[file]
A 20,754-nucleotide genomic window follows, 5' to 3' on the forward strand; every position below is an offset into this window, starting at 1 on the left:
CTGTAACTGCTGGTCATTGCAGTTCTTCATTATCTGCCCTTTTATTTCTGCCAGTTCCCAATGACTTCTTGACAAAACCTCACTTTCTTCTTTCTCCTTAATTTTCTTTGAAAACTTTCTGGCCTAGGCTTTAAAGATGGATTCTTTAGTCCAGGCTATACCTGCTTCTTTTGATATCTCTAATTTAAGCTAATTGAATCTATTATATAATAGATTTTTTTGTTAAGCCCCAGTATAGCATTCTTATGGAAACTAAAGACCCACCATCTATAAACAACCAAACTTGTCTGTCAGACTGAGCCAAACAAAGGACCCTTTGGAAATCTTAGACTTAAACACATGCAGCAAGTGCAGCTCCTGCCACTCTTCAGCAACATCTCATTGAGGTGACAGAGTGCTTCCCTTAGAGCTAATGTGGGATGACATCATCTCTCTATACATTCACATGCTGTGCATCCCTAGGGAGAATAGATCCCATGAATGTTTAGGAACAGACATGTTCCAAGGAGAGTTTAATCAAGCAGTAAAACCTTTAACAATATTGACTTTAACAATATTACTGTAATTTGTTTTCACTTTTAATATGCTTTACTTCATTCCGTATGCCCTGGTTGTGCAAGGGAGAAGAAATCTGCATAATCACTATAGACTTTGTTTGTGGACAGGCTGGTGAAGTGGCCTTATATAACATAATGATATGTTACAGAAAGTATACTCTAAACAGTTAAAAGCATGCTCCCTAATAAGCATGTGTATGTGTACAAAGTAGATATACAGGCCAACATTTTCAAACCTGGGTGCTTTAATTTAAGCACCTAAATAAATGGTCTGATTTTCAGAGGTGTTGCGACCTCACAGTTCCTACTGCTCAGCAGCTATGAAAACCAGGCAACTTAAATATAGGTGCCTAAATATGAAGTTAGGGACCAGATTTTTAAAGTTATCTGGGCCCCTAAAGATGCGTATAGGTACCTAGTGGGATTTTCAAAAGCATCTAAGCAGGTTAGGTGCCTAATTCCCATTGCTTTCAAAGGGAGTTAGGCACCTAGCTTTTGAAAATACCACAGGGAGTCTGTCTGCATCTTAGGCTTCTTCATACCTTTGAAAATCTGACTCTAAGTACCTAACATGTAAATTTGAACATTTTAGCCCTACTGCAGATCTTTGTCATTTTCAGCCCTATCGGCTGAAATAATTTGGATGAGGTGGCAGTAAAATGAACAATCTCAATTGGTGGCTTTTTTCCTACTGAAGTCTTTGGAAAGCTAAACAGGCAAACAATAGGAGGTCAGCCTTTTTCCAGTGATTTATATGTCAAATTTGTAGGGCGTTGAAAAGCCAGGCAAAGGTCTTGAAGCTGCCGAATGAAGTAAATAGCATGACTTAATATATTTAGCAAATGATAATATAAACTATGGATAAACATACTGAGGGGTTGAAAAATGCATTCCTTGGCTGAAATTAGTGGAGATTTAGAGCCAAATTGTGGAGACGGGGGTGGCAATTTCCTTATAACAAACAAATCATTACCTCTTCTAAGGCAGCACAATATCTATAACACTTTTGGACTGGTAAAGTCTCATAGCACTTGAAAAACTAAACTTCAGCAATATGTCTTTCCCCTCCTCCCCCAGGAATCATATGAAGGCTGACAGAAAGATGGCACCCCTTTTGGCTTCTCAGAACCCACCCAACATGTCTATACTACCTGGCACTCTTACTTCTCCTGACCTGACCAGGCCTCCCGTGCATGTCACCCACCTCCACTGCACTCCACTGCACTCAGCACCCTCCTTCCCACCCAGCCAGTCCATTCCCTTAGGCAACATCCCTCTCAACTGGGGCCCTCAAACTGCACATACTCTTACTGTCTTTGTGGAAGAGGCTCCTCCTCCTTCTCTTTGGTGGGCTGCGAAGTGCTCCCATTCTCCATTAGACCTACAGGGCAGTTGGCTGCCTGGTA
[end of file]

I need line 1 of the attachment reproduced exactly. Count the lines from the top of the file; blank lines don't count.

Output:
A 20,754-nucleotide genomic window follows, 5' to 3' on the forward strand; every position below is an offset into this window, starting at 1 on the left: